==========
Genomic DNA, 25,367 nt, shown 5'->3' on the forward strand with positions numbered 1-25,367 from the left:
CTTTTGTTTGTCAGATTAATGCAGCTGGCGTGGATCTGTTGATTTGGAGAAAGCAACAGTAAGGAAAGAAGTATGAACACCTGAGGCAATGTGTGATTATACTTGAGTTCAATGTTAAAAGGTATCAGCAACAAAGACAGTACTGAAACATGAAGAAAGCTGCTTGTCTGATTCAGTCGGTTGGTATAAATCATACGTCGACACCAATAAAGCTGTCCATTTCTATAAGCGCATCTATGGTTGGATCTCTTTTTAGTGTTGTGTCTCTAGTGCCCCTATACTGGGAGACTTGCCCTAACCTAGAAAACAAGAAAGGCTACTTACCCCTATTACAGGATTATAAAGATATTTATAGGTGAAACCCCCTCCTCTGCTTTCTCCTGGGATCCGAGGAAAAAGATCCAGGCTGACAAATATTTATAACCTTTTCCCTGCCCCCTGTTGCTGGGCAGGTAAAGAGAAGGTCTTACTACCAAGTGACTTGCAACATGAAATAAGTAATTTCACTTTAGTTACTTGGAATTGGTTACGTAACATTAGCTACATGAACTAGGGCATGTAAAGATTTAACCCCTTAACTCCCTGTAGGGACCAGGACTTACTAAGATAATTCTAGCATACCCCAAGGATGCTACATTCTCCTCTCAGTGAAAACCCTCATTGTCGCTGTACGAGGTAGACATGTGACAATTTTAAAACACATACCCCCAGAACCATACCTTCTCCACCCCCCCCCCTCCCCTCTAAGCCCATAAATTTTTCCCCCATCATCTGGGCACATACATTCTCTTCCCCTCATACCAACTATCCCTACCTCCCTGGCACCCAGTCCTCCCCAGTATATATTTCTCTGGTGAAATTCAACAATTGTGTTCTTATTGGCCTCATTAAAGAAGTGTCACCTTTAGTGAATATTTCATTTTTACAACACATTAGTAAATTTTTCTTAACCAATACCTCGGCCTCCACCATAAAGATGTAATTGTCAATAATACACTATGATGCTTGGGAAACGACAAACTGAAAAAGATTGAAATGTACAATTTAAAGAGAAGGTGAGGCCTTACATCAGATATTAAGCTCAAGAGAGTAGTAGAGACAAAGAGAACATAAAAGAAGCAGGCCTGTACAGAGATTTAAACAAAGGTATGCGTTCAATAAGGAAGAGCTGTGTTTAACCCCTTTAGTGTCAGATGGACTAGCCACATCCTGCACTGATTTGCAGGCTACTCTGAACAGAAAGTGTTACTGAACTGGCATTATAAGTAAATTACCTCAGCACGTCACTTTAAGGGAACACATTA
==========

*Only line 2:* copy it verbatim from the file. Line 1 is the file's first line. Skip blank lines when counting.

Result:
CTTTTGTTTGTCAGATTAATGCAGCTGGCGTGGATCTGTTGATTTGGAGAAAGCAACAGTAAGGAAAGAAGTATGAACACCTGAGGCAATGTGTGATTATACTTGAGTTCAATGTTAAAAGGTATCAGCAACAAAGACAGTACTGAAACATGAAGAAAGCTGCTTGTCTGATTCAGTCGGTTGGTATAAATCATACGTCGACACCAATAAAGCTGTCCATTTCTATAAGCGCATCTATGGTTGGATCTCTTTTTAGTGTTGTGTCTCTAGTGCCCCTATACTGGGAGACTTGCCCTAACCTAGAAAACAAGAAAGGCTACTTACCCCTATTACAGGATTATAAAGATATTTATAGGTGAAACCCCCTCCTCTGCTTTCTCCTGGGATCCGAGGAAAAAGATCCAGGCTGACAAATATTTATAACCTTTTCCCTGCCCCCTGTTGCTGGGCAGGTAAAGAGAAGGTCTTACTACCAAGTGACTTGCAACATGAAATAAGTAATTTCACTTTAGTTACTTGGAATTGGTTACGTAACATTAGCTACATGAACTAGGGCATGTAAAGATTTAACCCCTTAACTCCCTGTAGGGACCAGGACTTACTAAGATAATTCTAGCATACCCCAAGGATGCTACATTCTCCTCTCAGTGAAAACCCTCATTGTCGCTGTACGAGGTAGACATGTGACAATTTTAAAACACATACCCCCAGAACCATACCTTCTCCACCCCCCCCCCTCCCCTCTAAGCCCATAAATTTTTCCCCCATCATCTGGGCACATACATTCTCTTCCCCTCATACCAACTATCCCTACCTCCCTGGCACCCAGTCCTCCCCAGTATATATTTCTCTGGTGAAATTCAACAATTGTGTTCTTATTGGCCTCATTAAAGAAGTGTCACCTTTAGTGAATATTTCATTTTTACAACACATTAGTAAATTTTTCTTAACCAATACCTCGGCCTCCACCATAAAGATGTAATTGTCAATAATACACTATGATGCTTGGGAAACGACAAACTGAAAAAGATTGAAATGTACAATTTAAAGAGAAGGTGAGGCCTTACATCAGATATTAAGCTCAAGAGAGTAGTAGAGACAAAGAGAACATAAAAGAAGCAGGCCTGTACAGAGATTTAAACAAAGGTATGCGTTCAATAAGGAAGAGCTGTGTTTAACCCCTTTAGTGTCAGATGGACTAGCCACATCCTGCACTGATTTGCAGGCTACTCTGAACAGAAAGTGTTACTGAACTGGCATTATAAGTAAATTACCTCAGCACGTCACTTTAAGGGAACACATTA